These are dismal times for the airline industry. In the past 18 months, fewer people have been flying because of terrorism fears, war in Iraq and SARS. All the world's major carriers are shedding staff by the thousands, and they expect more cuts throughout 2003. But one airline is standing head and shoulders above the rest: Ireland's Ryanair. The Europe-only short-haul carrier's profits rose 59 percent in the last fiscal year, and its customer base is continually growing. NEWSWEEK's Malcolm Beith spoke to Ryanair's charismatic CEO, 42-year-old Michael O'Leary, to find out the secret of his success and what he foresees for the airline industry. Excerpts:
NEWSWEEK: While the rest of the airline industry languishes, Ryanair is doing fantastically.
O'LEARY: [Laughs] Ah, we're probably doomed.
What's behind your success?
Fare-cutting is the principal factor. But we're also the No. 1 customer-service airline in Europe. We're No. 1 for on-time flights, No. 1 for fewest cancellations, No. 1 for fewest lost bags and No. 1 for fewest customer complaints. I always say that if it was only about lowest fares, Aeroflot would be the biggest airline in the world. It's about lowest fares and delivering what people want, which is [something] safe, on time, reliable... It's not s--ty wine and an inedible meal reheated for the fifth time that day.
By selling tickets through your Web site, you've cut out the middleman.
Four years ago we sold 60 percent of our sales through travel agents, who charged us about 9 percent of the ticket price. Then computerized reservations added about another 6 percent. So we were paying about 15 percent for distribution. Today, 96 percent of our sales are sold across Ryanair.com, and the cost is about a cent per ticket.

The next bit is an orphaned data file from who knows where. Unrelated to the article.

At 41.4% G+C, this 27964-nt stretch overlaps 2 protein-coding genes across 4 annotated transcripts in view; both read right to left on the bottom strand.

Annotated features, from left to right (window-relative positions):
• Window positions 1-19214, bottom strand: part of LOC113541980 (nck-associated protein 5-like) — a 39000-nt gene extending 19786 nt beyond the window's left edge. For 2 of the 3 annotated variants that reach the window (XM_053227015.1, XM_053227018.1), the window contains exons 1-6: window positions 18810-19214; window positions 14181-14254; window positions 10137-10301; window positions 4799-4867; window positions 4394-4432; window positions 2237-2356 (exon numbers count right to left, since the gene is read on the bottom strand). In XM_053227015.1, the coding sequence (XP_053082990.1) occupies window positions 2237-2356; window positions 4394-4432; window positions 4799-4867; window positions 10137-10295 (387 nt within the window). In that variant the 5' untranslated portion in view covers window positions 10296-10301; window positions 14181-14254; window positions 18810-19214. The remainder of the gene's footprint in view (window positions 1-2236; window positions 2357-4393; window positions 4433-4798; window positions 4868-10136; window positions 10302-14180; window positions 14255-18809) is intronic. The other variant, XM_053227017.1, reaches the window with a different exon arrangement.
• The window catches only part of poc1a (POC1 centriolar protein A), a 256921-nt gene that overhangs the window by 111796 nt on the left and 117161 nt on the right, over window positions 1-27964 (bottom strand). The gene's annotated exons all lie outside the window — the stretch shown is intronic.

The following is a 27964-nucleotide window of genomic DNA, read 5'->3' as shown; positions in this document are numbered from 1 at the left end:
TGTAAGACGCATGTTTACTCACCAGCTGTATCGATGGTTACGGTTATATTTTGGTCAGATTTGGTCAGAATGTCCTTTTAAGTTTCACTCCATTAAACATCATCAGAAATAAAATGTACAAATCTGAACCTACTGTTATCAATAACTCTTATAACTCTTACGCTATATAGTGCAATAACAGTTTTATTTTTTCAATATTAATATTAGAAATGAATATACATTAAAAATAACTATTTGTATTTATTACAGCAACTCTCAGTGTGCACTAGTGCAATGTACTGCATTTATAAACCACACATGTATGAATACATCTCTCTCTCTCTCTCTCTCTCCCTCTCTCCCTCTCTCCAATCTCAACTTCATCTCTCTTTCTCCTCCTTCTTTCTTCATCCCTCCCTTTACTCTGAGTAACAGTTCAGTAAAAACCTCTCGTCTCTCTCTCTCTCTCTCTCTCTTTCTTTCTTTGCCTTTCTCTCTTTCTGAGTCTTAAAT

The last 18 months have been tough times for the airline industry. Will airlines pull through, and if so, how?
Some will survive. [But] these have not been the worst 18 months in the history of the airline business. The problem with the airline industry is that most of it is run by people who lose money hand over fist and then blame outside influences. They all throw their hands up in the air and say, "There's nothing we can do about costs." There's always something you can do about costs. If you take most of our competitors, they've all reduced flights, reduced the number of passengers they're carrying and tried to charge those passengers higher fares. Is it any wonder they're losing money and going out of business?
So what were they thinking?
I think it's the lemming strategy. This idiot is doing it, so we'll follow it as well. It's the same in any industry. If you want to stimulate and grow your business, you lower prices. Only in the airline business do they think, "Here's a revolutionary strategy, let's increase the prices. We'll blame war when fewer passengers want to pay higher prices."
Do you expect to cut your fares even more this year?
We don't expect them to be cut--we will cut them.
By when do you think Ryanair will become Europe's largest airline?
In terms of traffic, we will pass British Airways and Lufthansa in about two years. Which is great. You know their [tagline] for all their ads, "Fly British Airways, the world's favorite airline"? It's based on them carrying the most international passengers. So we're going to write them and demand that we get the slogan. It's going to be "Welcome to the Paddies, the world's favorite airline."
Do you see the larger airlines like BA shifting strategies to follow your lead? And could smaller outfits pop up to challenge Ryanair?
Neither, really. BA have tried twice to shift strategies to follow us. They just can't. BA presently carries about 30 million international passengers, and it has 65,000 staff. In two years we'll have more traffic than them and they'll have 20 times our staff. Can any other start-ups compete with Ryanair in Europe? No, they can't. Because there is no price point below Ryanair.
So you're not concerned with the competition.
Nope. The only thing that worries us is laser travel, you know, [like] "Star Trek." Then we'll be really screwed.
That's probably some way off.
I hope so.
You've said in the past that you foresee a time in the near future when passengers will fly free.
I think it's coming. The days when you could charge consumers $500 and $1,000 per flight are over. We're all running glorified bus services. We've got to make it easier for people to fly.